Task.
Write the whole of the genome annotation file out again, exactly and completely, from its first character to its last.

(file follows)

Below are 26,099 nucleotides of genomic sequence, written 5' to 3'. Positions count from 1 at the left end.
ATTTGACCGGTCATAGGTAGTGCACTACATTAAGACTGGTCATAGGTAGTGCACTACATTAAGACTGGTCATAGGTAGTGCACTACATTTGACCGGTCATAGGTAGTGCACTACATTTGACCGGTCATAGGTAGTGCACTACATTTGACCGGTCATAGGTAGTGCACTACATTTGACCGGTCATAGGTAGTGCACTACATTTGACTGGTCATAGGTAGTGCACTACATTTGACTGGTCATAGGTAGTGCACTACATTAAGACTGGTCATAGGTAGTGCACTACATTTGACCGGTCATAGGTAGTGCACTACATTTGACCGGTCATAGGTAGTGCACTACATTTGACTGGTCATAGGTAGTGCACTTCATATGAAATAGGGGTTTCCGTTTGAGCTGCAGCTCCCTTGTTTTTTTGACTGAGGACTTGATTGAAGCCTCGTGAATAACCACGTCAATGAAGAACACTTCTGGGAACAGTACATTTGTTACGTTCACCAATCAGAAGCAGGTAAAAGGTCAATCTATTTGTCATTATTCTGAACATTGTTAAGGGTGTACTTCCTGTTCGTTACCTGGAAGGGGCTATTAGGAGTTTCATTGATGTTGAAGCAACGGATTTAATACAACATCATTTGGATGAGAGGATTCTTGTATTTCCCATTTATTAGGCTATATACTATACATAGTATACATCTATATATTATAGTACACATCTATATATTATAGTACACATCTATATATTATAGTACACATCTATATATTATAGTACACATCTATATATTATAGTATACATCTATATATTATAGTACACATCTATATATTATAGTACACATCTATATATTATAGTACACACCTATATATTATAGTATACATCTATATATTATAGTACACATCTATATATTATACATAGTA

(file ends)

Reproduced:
Below are 26,099 nucleotides of genomic sequence, written 5' to 3'. Positions count from 1 at the left end.
ATTTGACCGGTCATAGGTAGTGCACTACATTAAGACTGGTCATAGGTAGTGCACTACATTAAGACTGGTCATAGGTAGTGCACTACATTTGACCGGTCATAGGTAGTGCACTACATTTGACCGGTCATAGGTAGTGCACTACATTTGACCGGTCATAGGTAGTGCACTACATTTGACCGGTCATAGGTAGTGCACTACATTTGACTGGTCATAGGTAGTGCACTACATTTGACTGGTCATAGGTAGTGCACTACATTAAGACTGGTCATAGGTAGTGCACTACATTTGACCGGTCATAGGTAGTGCACTACATTTGACCGGTCATAGGTAGTGCACTACATTTGACTGGTCATAGGTAGTGCACTTCATATGAAATAGGGGTTTCCGTTTGAGCTGCAGCTCCCTTGTTTTTTTGACTGAGGACTTGATTGAAGCCTCGTGAATAACCACGTCAATGAAGAACACTTCTGGGAACAGTACATTTGTTACGTTCACCAATCAGAAGCAGGTAAAAGGTCAATCTATTTGTCATTATTCTGAACATTGTTAAGGGTGTACTTCCTGTTCGTTACCTGGAAGGGGCTATTAGGAGTTTCATTGATGTTGAAGCAACGGATTTAATACAACATCATTTGGATGAGAGGATTCTTGTATTTCCCATTTATTAGGCTATATACTATACATAGTATACATCTATATATTATAGTACACATCTATATATTATAGTACACATCTATATATTATAGTACACATCTATATATTATAGTACACATCTATATATTATAGTATACATCTATATATTATAGTACACATCTATATATTATAGTACACATCTATATATTATAGTACACACCTATATATTATAGTATACATCTATATATTATAGTACACATCTATATATTATACATAGTA